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Actually some vintage single stage converter/chargers required a battery at its DC output to reduce AC ripple and in some cases, battery separation could make the converter/charger output voltage unstable. That's no longer the case with current designs and the converter will support the 12VDC fuse panel even with the battery disconnected although obviously it will not supply any recharging to the battery. What I don't understand is how your plugging into shore power effectively separates the battery from the DC fuse panel. What is the model of the converter/charger?

This is backwards. Older chargers would always come on and and provided voltage, with or without a battery connected. That said, they would not regulate the voltage properly without a battery connected, and could destroy your electronic stuff if no battery.


The newer "smart" chargers look for a battery, some even checking to see if it will accept charge, before they initiate charging. No battery connected --- the charger won't run.


The exception would be a charger that is really a "power supply", which will always give the correct voltage control with or without a battery in line.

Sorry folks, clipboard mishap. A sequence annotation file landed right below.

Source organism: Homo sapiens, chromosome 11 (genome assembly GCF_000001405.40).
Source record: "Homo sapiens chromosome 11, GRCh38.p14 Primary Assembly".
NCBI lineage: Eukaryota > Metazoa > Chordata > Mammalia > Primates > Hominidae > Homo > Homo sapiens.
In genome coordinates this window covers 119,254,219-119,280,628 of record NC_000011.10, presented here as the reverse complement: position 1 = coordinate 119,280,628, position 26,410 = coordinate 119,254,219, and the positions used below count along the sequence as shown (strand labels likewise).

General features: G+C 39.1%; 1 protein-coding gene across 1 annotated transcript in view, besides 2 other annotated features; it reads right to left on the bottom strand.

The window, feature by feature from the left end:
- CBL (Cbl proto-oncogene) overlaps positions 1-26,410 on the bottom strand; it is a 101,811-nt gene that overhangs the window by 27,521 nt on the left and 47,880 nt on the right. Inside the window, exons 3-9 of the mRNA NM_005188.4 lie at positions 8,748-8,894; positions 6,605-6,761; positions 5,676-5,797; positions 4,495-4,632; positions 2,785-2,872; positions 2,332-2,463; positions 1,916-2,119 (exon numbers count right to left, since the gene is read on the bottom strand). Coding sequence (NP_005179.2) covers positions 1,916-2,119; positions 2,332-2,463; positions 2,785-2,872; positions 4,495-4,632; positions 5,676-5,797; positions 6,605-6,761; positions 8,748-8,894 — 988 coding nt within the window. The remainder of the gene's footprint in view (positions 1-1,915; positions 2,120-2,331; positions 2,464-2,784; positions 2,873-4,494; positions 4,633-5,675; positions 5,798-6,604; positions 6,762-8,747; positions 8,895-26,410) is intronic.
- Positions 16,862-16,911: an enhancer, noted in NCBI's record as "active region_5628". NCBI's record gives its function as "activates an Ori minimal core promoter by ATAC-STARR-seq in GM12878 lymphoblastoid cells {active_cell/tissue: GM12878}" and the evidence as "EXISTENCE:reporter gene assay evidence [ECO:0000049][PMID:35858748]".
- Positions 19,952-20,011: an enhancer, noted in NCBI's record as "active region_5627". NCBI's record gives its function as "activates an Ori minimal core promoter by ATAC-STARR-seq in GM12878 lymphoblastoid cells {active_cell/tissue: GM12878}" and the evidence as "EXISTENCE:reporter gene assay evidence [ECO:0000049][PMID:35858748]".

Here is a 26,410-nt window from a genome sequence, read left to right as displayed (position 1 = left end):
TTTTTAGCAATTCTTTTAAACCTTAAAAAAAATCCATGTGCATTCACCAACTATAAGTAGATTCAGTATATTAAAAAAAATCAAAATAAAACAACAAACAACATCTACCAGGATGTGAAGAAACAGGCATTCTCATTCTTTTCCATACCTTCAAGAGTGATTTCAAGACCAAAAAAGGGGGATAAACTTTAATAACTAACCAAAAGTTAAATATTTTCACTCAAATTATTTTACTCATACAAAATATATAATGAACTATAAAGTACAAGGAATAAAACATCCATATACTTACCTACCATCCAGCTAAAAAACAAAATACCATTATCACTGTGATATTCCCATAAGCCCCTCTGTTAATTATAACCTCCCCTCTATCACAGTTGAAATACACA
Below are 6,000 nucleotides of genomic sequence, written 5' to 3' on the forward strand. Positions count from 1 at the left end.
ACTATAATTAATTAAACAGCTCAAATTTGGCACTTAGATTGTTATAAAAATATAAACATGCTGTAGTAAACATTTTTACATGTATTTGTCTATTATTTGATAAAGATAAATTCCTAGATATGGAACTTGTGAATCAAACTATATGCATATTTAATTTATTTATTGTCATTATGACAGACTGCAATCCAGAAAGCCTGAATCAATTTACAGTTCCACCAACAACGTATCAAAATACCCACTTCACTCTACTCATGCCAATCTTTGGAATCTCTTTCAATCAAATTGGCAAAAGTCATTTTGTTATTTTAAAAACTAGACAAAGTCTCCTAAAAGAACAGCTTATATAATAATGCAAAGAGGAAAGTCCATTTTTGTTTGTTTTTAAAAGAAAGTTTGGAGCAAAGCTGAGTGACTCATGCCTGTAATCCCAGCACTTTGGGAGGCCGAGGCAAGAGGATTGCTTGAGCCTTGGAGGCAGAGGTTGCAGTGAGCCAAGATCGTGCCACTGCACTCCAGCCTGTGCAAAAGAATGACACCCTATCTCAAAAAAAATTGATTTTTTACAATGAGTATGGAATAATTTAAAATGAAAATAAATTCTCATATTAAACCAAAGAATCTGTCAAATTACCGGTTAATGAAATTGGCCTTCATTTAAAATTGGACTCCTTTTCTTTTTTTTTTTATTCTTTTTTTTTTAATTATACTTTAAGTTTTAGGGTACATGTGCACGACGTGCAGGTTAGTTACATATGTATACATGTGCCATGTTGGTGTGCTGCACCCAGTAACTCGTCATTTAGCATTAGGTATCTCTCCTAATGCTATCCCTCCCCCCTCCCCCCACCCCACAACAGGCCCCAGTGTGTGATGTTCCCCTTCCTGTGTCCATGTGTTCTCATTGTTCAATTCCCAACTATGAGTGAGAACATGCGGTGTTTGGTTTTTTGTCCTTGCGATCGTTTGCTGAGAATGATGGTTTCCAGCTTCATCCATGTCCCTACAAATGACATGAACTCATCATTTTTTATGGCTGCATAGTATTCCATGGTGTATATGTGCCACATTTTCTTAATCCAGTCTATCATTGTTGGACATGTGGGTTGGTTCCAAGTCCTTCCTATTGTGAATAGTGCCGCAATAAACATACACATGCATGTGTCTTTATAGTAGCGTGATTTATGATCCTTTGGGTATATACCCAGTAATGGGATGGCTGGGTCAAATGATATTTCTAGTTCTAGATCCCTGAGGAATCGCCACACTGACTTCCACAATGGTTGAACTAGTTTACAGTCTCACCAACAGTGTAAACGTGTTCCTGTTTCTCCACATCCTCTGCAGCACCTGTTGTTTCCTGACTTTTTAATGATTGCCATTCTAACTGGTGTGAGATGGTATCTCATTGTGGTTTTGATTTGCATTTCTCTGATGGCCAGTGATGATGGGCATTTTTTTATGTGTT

For the OP's system, he has connection from the battery to the loads, so there is no charger running, or if it is running, it is not connecting plus it is disconnecting the battery from the loads. Check shore power getting to the charger, and for charging voltage out to the battery. The comments about fuses, breakers, loose connections would then be what to check.


What doesn't make any sense is that the 12v system is powered by the battery alone, but goes off when the shore power is put on the van. This would imply a switchover to the charger for 12v power when on shore power and no connection to the battery, which is not anything I have ever heard of. Confirmation on that happening would be good.
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Old 07-09-2018, 02:32 PM   #12
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My response was somewhat conjecture as who knows what is there. I'll delete the post to eliminate confusion.
Looks like I can't delete or modify it. Perhaps a mod could step in and deep six it.

Sorry.
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Old 07-09-2018, 02:50 PM   #13